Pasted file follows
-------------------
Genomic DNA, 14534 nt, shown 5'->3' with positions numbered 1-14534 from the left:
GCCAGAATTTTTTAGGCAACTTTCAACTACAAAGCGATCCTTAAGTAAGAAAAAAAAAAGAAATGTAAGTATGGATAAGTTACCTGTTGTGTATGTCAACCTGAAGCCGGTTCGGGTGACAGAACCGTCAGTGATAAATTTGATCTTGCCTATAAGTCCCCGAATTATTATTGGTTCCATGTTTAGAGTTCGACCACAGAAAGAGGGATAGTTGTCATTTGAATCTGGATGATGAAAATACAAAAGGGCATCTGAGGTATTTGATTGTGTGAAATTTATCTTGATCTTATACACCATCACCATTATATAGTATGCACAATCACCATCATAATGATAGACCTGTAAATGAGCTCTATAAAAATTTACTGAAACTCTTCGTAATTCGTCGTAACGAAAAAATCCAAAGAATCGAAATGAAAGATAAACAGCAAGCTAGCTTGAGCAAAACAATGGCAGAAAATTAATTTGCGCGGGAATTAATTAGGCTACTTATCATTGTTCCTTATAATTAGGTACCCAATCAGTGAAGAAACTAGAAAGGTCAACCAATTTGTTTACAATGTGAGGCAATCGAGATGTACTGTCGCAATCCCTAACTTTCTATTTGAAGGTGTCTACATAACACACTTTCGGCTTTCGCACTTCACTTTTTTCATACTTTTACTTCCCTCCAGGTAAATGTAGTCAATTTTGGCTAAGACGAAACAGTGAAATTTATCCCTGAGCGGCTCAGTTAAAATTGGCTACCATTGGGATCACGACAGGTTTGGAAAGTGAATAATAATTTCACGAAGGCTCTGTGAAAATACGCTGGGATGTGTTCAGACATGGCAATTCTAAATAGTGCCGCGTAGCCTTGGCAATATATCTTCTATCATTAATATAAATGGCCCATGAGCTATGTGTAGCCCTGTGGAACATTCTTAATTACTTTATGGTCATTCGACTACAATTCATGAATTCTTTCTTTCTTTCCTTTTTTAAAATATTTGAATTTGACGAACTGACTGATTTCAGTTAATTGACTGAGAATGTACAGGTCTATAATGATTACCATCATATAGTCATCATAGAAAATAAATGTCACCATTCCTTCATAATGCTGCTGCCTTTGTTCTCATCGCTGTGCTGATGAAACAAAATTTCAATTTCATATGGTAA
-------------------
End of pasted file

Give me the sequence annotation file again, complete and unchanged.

Genomic DNA, 14534 nt, shown 5'->3' with positions numbered 1-14534 from the left:
GCCAGAATTTTTTAGGCAACTTTCAACTACAAAGCGATCCTTAAGTAAGAAAAAAAAAAGAAATGTAAGTATGGATAAGTTACCTGTTGTGTATGTCAACCTGAAGCCGGTTCGGGTGACAGAACCGTCAGTGATAAATTTGATCTTGCCTATAAGTCCCCGAATTATTATTGGTTCCATGTTTAGAGTTCGACCACAGAAAGAGGGATAGTTGTCATTTGAATCTGGATGATGAAAATACAAAAGGGCATCTGAGGTATTTGATTGTGTGAAATTTATCTTGATCTTATACACCATCACCATTATATAGTATGCACAATCACCATCATAATGATAGACCTGTAAATGAGCTCTATAAAAATTTACTGAAACTCTTCGTAATTCGTCGTAACGAAAAAATCCAAAGAATCGAAATGAAAGATAAACAGCAAGCTAGCTTGAGCAAAACAATGGCAGAAAATTAATTTGCGCGGGAATTAATTAGGCTACTTATCATTGTTCCTTATAATTAGGTACCCAATCAGTGAAGAAACTAGAAAGGTCAACCAATTTGTTTACAATGTGAGGCAATCGAGATGTACTGTCGCAATCCCTAACTTTCTATTTGAAGGTGTCTACATAACACACTTTCGGCTTTCGCACTTCACTTTTTTCATACTTTTACTTCCCTCCAGGTAAATGTAGTCAATTTTGGCTAAGACGAAACAGTGAAATTTATCCCTGAGCGGCTCAGTTAAAATTGGCTACCATTGGGATCACGACAGGTTTGGAAAGTGAATAATAATTTCACGAAGGCTCTGTGAAAATACGCTGGGATGTGTTCAGACATGGCAATTCTAAATAGTGCCGCGTAGCCTTGGCAATATATCTTCTATCATTAATATAAATGGCCCATGAGCTATGTGTAGCCCTGTGGAACATTCTTAATTACTTTATGGTCATTCGACTACAATTCATGAATTCTTTCTTTCTTTCCTTTTTTAAAATATTTGAATTTGACGAACTGACTGATTTCAGTTAATTGACTGAGAATGTACAGGTCTATAATGATTACCATCATATAGTCATCATAGAAAATAAATGTCACCATTCCTTCATAATGCTGCTGCCTTTGTTCTCATCGCTGTGCTGATGAAACAAAATTTCAATTTCATATGGTAA